Switzerland is one of the most impressive recent movers on gender equality - just seven years ago it ranked at 40 in the WEF report. The Law for Equality between Women and Men of 1996 and a 2002 action plan by the federal government to encourage equal access to power and decision-making positions, to make professional equality a reality, to prevent violence against women and to guarantee equality of opportunities in education, have obviously had some effect. There still exists a large gender pay gap though and currently less than 20% of all national decision-taking positions are held by women.


Article 1 of the Netherlands’ constitution prohibits discrimination on any grounds, including gender. The ‘emancipation policy’ was introduced in 1978 and aims towards equality in parental leave; work, care and income; power and decision-making; and human rights. The government has also introduced measures to increase the number of women in political decision making - taking the number of women in parliament up to more than a third of all seats.


Germany also enshrines gender equality in the constitution. The percentage of women in the German parliament was up to 36% following the 2013 elections - possibly a result of self-imposed quotas for female candidates introduced by the Green Party and since adopted by most political parties.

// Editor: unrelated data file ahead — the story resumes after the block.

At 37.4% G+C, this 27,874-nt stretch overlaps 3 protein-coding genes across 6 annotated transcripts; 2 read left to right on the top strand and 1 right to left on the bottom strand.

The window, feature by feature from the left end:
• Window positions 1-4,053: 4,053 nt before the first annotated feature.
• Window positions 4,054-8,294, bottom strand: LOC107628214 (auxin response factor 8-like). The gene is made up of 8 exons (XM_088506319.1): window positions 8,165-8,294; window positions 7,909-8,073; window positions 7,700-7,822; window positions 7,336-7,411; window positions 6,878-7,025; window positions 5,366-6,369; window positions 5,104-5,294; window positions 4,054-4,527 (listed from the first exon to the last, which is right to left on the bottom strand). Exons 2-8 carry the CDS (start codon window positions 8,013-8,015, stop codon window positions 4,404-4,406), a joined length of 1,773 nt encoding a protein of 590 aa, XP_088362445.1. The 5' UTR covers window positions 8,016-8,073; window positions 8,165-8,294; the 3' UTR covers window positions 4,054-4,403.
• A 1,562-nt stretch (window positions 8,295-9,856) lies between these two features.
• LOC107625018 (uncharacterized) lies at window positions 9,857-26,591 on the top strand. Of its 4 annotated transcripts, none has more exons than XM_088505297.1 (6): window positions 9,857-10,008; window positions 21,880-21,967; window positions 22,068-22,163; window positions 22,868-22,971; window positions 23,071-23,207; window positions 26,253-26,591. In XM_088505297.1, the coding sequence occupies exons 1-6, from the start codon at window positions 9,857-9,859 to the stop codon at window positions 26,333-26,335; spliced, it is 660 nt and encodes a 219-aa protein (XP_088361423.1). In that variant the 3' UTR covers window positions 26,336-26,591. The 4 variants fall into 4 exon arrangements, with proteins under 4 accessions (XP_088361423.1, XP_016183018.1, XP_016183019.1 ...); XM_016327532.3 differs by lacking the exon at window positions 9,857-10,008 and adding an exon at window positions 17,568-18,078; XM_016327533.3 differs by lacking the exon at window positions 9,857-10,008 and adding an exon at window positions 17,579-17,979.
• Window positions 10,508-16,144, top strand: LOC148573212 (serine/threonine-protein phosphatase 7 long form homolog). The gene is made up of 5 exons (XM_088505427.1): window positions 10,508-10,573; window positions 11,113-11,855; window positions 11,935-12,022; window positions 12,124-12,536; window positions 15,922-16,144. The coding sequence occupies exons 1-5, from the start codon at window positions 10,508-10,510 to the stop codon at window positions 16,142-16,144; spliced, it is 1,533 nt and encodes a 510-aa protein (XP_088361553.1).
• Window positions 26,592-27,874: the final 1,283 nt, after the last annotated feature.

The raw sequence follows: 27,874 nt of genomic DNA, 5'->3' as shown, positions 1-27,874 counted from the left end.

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But in the boardroom the situation is very different: in 2012 only seven per cent of those sitting on executive boards were women. Hence a new proposal to force companies to up the percentage of women on supervisory boards to 30%, which should come into law in 2015.


Low employment and pay gaps are a feather in Belgium’s cap. The constitution was amended in 2002 with an article affirming the principle of equality between men and women, the same year that quotas were introduced for elections at every level - only half plus one of all candidates on a list can be of the same sex.

New Zealand

New Zealand - the first country to give women the right to vote - has ranked as high as fifth place in the WEF report, showing the positive influence of legislation that provides equal pay for equal work, outlaws sex discrimination and which sets out rights for equal employment opportunities. There is still a significant gender pay gap though and women are underrepresented in senior management. Nearly a third of parliamentarians are women.

So while some of the countries in our top 10 do have a long history of empowering women (by being among the first to grant the right to vote for example), the single most important common factor seems to be the willingness to pass pro-equality legislation.